In: Art library

Walker Evans – James R. Mellow
May 19, 2022

Walker Evans
James R. Mellow
Basic Books; Revised ed. edition (Oct. 11 2001)

Walker Evans is one of the most famous American documentary photographers of the past 100 years and his images will stand for another hundred at least. While every serious photographer is familiar with his work (the best known of which was shot during the 1930’s for the U.S. Farm Security Administration as per the examples below), there have been relatively few books that discuss Evans as a man. James R. Mellow captures his complexities in this eminently readable biography, published in 2001.

What makes particularly interesting reading is Evan’s evolution as an artist, from failed student in the Mid-West US, to failed writer in Paris, to acclaimed photographer on his return to New York in the late 20’s and early 30’s. The book quotes extensively from his letters and other writings. One can almost hear him speaking… I imagine his voice to be a low pitched, slow drawl; a mix of Henry Fonda, Peter Coyote and Alan Rickman (minus the accent).

Evans comes across as dour and fatalistic, yet strangely still likeable. Much of his writing describes his unhappiness with things as they are, whether it be his annoyance with his mother, his dissatisfaction with the quality of the prints made from his negatives or his despondence about his romantic relationships. Many of his friendships with other famous artists are discussed, including Ben Shahn, Steven Crane and Hanns Skolle.

The book offers details about the trips Evans made to do his photography and specifically the trips he made with author James Agee as they worked on the seminal Let Us Now Praise Famous Men. Evans plays the role of aesthete opposite Agee’s sensualist, the collision of which resulted in a book acclaimed for its intimacy and realism… a strong documentary account of the lives of sharecroppers and their families in the American South during the Great Depression.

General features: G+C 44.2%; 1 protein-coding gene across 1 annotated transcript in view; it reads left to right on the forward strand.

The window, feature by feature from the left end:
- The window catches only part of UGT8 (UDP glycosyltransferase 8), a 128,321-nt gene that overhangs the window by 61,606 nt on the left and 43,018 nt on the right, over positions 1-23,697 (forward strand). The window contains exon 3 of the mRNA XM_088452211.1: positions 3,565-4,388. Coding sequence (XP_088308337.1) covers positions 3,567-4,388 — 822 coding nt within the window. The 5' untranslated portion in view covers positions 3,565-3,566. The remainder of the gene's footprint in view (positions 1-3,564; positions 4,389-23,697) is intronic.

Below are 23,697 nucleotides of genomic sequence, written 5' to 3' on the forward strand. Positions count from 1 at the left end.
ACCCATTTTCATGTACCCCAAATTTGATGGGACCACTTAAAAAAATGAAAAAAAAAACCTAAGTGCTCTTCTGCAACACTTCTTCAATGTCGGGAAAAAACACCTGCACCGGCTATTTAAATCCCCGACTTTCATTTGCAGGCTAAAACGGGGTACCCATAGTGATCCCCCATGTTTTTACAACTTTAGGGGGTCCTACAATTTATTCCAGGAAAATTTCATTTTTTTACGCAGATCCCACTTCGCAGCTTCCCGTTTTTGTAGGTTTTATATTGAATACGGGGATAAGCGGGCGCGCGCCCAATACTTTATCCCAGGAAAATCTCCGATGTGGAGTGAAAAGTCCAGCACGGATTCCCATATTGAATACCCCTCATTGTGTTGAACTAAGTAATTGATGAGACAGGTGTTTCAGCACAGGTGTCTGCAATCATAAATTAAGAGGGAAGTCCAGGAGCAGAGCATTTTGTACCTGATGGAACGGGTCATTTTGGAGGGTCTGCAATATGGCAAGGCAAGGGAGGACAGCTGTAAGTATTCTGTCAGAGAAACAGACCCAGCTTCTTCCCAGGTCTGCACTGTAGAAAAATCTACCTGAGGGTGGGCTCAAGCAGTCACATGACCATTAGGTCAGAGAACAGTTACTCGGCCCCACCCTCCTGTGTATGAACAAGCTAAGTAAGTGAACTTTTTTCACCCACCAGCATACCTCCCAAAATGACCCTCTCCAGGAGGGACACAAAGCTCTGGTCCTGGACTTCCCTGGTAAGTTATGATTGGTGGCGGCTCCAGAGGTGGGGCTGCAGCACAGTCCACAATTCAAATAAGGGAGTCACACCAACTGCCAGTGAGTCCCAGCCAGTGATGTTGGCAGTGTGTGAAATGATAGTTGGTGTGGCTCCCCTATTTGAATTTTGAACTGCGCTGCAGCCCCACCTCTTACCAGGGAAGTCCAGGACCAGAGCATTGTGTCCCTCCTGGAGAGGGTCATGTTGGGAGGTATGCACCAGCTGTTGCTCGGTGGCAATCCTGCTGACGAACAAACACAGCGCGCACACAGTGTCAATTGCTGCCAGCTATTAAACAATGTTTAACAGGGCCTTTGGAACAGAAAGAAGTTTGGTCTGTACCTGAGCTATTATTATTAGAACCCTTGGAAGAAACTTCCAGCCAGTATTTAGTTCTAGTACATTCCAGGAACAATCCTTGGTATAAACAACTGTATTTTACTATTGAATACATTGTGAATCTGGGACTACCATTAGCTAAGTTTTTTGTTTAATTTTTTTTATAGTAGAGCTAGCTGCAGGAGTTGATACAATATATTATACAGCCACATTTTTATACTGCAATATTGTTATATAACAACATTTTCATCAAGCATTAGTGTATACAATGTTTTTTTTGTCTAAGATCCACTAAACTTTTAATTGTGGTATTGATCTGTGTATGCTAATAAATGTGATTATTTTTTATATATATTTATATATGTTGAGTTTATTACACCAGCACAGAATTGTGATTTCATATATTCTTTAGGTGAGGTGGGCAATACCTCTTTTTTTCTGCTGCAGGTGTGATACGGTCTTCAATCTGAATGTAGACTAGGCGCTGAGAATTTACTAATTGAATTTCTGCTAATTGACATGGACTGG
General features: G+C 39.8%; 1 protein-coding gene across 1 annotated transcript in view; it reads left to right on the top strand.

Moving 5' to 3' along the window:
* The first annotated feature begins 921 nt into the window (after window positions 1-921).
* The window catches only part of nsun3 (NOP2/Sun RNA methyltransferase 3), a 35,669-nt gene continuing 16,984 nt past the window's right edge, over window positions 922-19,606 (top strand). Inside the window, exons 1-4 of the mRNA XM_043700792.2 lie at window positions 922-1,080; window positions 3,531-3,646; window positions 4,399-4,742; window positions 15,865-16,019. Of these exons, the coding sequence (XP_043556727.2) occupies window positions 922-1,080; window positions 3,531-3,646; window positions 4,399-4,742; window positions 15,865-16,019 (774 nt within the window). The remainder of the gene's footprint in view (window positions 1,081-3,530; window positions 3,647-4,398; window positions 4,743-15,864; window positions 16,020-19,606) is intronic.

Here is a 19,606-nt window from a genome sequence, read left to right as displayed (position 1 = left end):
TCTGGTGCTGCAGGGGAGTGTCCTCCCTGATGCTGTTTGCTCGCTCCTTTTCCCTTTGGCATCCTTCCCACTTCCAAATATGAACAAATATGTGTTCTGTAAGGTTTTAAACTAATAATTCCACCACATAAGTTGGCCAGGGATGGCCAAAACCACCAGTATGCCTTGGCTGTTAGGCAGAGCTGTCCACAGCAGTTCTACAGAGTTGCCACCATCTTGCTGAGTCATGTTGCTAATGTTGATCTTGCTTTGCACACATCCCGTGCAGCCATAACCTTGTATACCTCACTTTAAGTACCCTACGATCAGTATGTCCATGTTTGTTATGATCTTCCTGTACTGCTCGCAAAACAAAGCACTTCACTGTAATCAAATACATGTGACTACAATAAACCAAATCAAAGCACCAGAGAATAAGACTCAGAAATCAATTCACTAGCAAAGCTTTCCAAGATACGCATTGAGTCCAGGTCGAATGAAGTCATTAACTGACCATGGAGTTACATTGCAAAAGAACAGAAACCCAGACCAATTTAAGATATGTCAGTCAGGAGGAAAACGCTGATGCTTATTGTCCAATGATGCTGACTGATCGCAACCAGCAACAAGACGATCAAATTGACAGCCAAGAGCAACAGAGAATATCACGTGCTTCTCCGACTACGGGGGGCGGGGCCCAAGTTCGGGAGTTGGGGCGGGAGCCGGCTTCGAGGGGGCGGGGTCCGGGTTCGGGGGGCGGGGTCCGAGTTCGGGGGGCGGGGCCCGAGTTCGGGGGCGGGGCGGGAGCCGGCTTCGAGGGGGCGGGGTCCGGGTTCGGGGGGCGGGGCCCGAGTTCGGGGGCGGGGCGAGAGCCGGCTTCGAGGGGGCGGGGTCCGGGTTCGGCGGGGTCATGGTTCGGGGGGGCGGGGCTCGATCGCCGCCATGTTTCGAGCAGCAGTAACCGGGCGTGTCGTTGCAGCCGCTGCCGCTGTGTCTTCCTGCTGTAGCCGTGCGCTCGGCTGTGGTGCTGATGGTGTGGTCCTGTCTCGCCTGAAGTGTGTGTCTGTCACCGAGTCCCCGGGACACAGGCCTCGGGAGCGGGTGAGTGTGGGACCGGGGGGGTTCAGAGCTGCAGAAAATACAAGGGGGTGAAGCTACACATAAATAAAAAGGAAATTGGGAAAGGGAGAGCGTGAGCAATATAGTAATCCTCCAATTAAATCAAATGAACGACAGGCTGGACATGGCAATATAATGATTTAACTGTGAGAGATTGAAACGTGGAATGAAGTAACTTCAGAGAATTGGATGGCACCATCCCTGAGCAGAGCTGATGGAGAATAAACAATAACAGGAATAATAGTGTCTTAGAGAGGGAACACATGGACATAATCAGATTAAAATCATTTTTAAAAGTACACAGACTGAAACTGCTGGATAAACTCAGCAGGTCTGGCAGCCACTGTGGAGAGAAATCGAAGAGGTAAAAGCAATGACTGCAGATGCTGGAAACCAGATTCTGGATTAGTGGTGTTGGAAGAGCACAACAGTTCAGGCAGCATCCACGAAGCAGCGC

It is sad but somehow inevitable that Evans ends his days as somewhat of an alcoholic / academic recluse. Mellow’s reliance on Evans’ own words leave you feeling as if you really knew him, that you cared about him, but weren’t overly close to the actual man behind the photographs, because of his determination to keep people at bay.

Walker Evans by James R. Mellow is available from numerous online retailers.

~ Mark Walton

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Saskatchewan Book: Photographs by George Webber
December 3, 2021

Saskatchewan Book: Photographs by George Webber
Text by Lorna Crozier, Hardcover, 2020, 320 pages, $45.

Intentionally or not, the photographs George Webber made of rural Saskatchewan over the course of 30 years form a landscape typology. Beautifully portrayed in colour, his eye returns again and again to familiar prairie themes that invite comparison: faded signs, buildings in need of TLC (or more), and details of abandoned items left to decay. Although the particulars may change from scene to scene, there is an unavoidable thread that runs through the book: the wide-open skies of the prairies might go on forever, but traces of human settlement fade. You would not guess from Saskatchewan Book that the province has cities or that its population is growing. Instead, with every frame, Webber evokes memories of a way of life in a countryside eclipsed by urban living. It is an affectionate lament for the past.

Saskatchewan Book: Photographs by George Weber can be purchased here, at rmbooks.com

Image + book review by Alan Bulley / @alanbulley

~ Rita Godlevskis

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ISABELLE HAYEUR: Monograph